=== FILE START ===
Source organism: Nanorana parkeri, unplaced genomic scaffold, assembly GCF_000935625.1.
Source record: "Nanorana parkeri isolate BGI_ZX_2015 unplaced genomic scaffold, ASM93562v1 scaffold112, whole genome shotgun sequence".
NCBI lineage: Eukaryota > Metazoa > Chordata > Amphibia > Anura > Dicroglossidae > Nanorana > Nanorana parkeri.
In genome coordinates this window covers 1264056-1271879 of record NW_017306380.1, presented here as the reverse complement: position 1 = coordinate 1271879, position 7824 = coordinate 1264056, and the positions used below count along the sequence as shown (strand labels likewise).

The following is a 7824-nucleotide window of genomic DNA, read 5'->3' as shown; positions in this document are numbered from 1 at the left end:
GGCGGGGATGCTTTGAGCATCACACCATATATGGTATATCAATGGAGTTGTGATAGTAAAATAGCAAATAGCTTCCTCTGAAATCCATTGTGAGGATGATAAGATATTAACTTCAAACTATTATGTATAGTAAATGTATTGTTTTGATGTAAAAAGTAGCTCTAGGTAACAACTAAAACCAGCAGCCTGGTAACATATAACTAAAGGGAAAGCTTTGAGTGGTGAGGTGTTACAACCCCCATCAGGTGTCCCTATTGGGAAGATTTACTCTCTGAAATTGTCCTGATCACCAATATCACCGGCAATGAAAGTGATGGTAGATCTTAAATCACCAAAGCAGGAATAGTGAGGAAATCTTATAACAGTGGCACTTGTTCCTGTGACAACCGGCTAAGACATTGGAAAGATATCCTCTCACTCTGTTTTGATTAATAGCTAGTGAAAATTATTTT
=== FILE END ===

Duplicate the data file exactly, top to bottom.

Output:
Source organism: Nanorana parkeri, unplaced genomic scaffold, assembly GCF_000935625.1.
Source record: "Nanorana parkeri isolate BGI_ZX_2015 unplaced genomic scaffold, ASM93562v1 scaffold112, whole genome shotgun sequence".
NCBI lineage: Eukaryota > Metazoa > Chordata > Amphibia > Anura > Dicroglossidae > Nanorana > Nanorana parkeri.
In genome coordinates this window covers 1264056-1271879 of record NW_017306380.1, presented here as the reverse complement: position 1 = coordinate 1271879, position 7824 = coordinate 1264056, and the positions used below count along the sequence as shown (strand labels likewise).

The following is a 7824-nucleotide window of genomic DNA, read 5'->3' as shown; positions in this document are numbered from 1 at the left end:
GGCGGGGATGCTTTGAGCATCACACCATATATGGTATATCAATGGAGTTGTGATAGTAAAATAGCAAATAGCTTCCTCTGAAATCCATTGTGAGGATGATAAGATATTAACTTCAAACTATTATGTATAGTAAATGTATTGTTTTGATGTAAAAAGTAGCTCTAGGTAACAACTAAAACCAGCAGCCTGGTAACATATAACTAAAGGGAAAGCTTTGAGTGGTGAGGTGTTACAACCCCCATCAGGTGTCCCTATTGGGAAGATTTACTCTCTGAAATTGTCCTGATCACCAATATCACCGGCAATGAAAGTGATGGTAGATCTTAAATCACCAAAGCAGGAATAGTGAGGAAATCTTATAACAGTGGCACTTGTTCCTGTGACAACCGGCTAAGACATTGGAAAGATATCCTCTCACTCTGTTTTGATTAATAGCTAGTGAAAATTATTTT